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What it Takes to Ace the ACT

The ACT is a nearly three-hour exam with four sections – English, math, reading and science – plus an optional writing section that adds 40 minutes.  In order to take the test on February 11, be sure to register by January 13.

With the deadline to register for the February 11 ACT fast approaching, it’s time to start thinking about ACT prep.  What does the test look like?  What are some key ways you can prepare?  Implement the following strategies to maximize your chances of acing the ACT.

Wreck the Reading Section

Comprised of 40 multiple-choice questions, the reading section requires that you read various passages and answer questions in just 35 minutes.  In order to receive a high score in this area, you will need to apply rhetorical skills so that you can interpret the author’s intentions or speak to the author’s form and style.  This section requires more prep than simply memorizing a list of rules or terms, as with grammar or vocabulary.

 Read, read, and read some more: By expanding your reading list to include scholarly essays, literature, and even magazine articles, you can easily boost your reading score.  As you’re reading, ask yourself the following questions:

  1. Does the writer make his/her point?
  2. What flaws or holes can be identified in his/her argument?
  3. Do I feel persuaded? If so, why?
  4. What literary techniques does the writer implement to help communicate his/her thoughts and ideas?

Practicing your answers to these questions will help you analyze the reading passages given to you during your test.

Master the Math Section

The ACT Math test consists of 60 questions that must be answered within the 60-minute time limit. All of the math questions are five-choice, multiple-choice questions. These questions draw from six areas of math that most students have covered by the end of their 11th grade year: pre-algebra, basic algebra, intermediate algebra, coordinate geometry, plane geometry, and trigonometry.  The ACT is known for its tricky math questions, so try using these strategies to boost your score:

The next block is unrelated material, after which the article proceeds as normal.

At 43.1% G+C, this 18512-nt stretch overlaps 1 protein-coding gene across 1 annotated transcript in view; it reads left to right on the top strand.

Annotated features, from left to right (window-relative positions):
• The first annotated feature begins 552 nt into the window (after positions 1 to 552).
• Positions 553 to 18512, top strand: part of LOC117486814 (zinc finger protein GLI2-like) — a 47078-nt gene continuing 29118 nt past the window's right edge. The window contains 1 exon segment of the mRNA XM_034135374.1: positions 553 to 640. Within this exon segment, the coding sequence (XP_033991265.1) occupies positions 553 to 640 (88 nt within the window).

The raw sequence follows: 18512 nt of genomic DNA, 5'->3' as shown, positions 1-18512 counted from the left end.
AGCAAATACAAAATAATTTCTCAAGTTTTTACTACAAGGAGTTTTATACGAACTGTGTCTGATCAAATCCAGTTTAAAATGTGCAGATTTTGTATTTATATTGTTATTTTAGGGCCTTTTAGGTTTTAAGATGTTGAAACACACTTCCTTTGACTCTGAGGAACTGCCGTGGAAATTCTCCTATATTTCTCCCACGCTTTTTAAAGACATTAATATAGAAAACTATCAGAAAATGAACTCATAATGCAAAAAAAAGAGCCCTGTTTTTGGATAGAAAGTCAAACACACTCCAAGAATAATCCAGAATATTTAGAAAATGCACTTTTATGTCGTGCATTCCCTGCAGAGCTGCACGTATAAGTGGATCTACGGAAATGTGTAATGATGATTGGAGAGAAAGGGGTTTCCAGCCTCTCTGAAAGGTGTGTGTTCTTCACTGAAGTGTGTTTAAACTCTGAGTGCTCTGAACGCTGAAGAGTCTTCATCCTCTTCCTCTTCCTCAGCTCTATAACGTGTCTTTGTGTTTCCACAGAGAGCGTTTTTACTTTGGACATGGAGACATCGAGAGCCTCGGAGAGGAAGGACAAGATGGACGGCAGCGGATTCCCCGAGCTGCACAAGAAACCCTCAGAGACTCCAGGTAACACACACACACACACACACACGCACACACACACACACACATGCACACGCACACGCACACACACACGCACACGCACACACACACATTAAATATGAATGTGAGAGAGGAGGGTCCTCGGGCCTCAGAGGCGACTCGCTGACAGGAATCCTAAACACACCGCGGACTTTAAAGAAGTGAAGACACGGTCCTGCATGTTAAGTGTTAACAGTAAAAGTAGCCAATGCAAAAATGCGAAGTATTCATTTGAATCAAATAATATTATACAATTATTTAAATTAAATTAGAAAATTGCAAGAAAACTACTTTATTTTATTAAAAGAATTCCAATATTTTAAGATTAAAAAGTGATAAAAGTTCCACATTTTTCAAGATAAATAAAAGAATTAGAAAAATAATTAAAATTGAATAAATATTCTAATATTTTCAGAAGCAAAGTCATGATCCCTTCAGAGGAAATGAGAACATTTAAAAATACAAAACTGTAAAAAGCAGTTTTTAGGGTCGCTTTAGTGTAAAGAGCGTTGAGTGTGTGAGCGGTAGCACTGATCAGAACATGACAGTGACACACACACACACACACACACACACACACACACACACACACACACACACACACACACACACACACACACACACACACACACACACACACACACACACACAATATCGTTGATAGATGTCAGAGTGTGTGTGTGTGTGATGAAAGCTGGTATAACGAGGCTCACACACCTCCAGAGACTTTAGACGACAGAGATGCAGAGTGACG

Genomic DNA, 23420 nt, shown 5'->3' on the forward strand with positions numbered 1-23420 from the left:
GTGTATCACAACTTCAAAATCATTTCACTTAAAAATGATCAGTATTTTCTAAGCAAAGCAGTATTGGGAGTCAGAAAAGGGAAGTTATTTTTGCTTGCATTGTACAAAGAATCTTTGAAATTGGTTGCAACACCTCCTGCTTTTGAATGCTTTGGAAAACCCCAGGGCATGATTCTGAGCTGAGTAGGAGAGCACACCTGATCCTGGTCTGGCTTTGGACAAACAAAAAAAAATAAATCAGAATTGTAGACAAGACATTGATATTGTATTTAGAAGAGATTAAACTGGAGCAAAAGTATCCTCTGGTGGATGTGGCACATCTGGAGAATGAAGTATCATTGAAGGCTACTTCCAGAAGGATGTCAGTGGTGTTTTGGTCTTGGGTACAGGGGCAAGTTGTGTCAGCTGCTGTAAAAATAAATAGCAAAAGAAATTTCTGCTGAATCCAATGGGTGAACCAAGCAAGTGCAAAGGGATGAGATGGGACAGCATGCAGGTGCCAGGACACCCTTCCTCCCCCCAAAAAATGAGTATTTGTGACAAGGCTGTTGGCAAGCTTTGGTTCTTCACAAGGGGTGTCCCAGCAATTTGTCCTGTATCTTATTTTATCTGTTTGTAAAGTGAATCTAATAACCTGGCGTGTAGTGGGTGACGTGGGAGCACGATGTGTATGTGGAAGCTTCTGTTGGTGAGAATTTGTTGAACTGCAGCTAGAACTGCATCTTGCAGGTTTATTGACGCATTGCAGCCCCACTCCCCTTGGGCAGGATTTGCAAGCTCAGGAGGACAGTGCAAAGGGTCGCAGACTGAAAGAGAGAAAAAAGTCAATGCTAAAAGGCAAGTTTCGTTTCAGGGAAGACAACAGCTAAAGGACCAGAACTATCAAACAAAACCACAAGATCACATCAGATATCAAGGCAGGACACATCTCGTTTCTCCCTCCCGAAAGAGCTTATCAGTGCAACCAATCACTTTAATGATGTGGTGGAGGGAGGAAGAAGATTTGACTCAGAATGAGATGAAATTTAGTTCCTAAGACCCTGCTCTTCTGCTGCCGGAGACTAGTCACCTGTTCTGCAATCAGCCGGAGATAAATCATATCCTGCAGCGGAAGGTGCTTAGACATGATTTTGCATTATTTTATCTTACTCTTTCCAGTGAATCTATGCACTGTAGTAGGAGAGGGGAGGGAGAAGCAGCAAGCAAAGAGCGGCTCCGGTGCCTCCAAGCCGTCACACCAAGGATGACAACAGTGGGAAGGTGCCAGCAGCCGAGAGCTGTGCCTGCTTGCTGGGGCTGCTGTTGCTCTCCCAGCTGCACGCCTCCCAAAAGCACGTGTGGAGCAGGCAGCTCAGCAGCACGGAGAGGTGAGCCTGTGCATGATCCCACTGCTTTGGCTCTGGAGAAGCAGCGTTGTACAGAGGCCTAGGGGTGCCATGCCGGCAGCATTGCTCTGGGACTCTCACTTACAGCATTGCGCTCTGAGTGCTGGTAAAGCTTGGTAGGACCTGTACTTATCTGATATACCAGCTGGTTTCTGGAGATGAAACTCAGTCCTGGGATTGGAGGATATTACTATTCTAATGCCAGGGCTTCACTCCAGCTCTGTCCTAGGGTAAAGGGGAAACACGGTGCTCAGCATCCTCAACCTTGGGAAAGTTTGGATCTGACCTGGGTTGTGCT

1. Memorize the instructions ahead of time: Don’t waste valuable time reading and re-reading the directions—by reviewing a practice test ahead of time, you can walk into the test and completely bypass that part and dive right into solving problems.
  2. Understand ACT math relationships: Know the difference between values, ratios, and percentages.  Keep in mind, a ratio is a relationship between numbers.  You’ll save yourself time if you can easily move back and forth between fractions, decimals, and percentages.
  3. Memorize your triangles: The ACT will no provide you basic information at the beginning of the math section, so be sure to memorize the 30-60-9-0 and 45-45-90 triangle rules.
  4. Watch for outliers: Test-makers’ love to trip up test-takers by including bogus answers that don’t fit. Keep your eyes open for these and cross them out as viable options.

Surmount the Science Section

The ACT Science test consists of 40 questions that must be answered within the 35-minute time limit. The test consists of several science passages, each of which focuses on one of the following subject areas: biology, chemistry, earth/space sciences, and physics. Each passage is presented in one of three different formats: Data Representation, Research Summaries, and Conflicting Viewpoints.

  1. Data Representation focuses mostly on charts, graphs, and tables, so you will need to practice identifying trends and understanding the layout of variables.
  2. Research Summaries describes one or more experiments. You will need to understand the Purpose, Method, and Results for each experiment, and know what the similarities and differences were between them.
  3. Think of the Conflicting Viewpoints Passages as a debate:two or more parties state their conflicting beliefs. Sometimes they agree on one point but disagree on others. When answering the 7 questions, be sure you’re considering the correct viewpoint—don’t get the two mixed up.

Execute the English Section

The ACT English test consists of 75 questions that must be answered within the 45-minute time limit.  There are two types of ACT English questions: Usage/Mechanics questions and Rhetorical Skills questions.

  1. Keep it short, sweet and to the point: For the ACT, the best answers are typically the most clear and concise. Don’t get hung up on the lengthy, wordy answer choices, but rather look for the simplest answer that provides the best fit.
  2. Pay attention to punctuation: The most important punctuation symbols you need to remember are commas, apostrophes, semicolons, and colons.  In addition, the version of the test you take may also include questions regarding parentheses, dashes, periods, question marks, and exclamation points.  Familiarize yourself with the rules associated with punctuation ahead of time.
  3. Go in order: The questions on the English section go in order according to the passage, so it won’t help you to skip around and answer the questions out of order. Do your best to answer the question the first time, guess, and move on if necessary.

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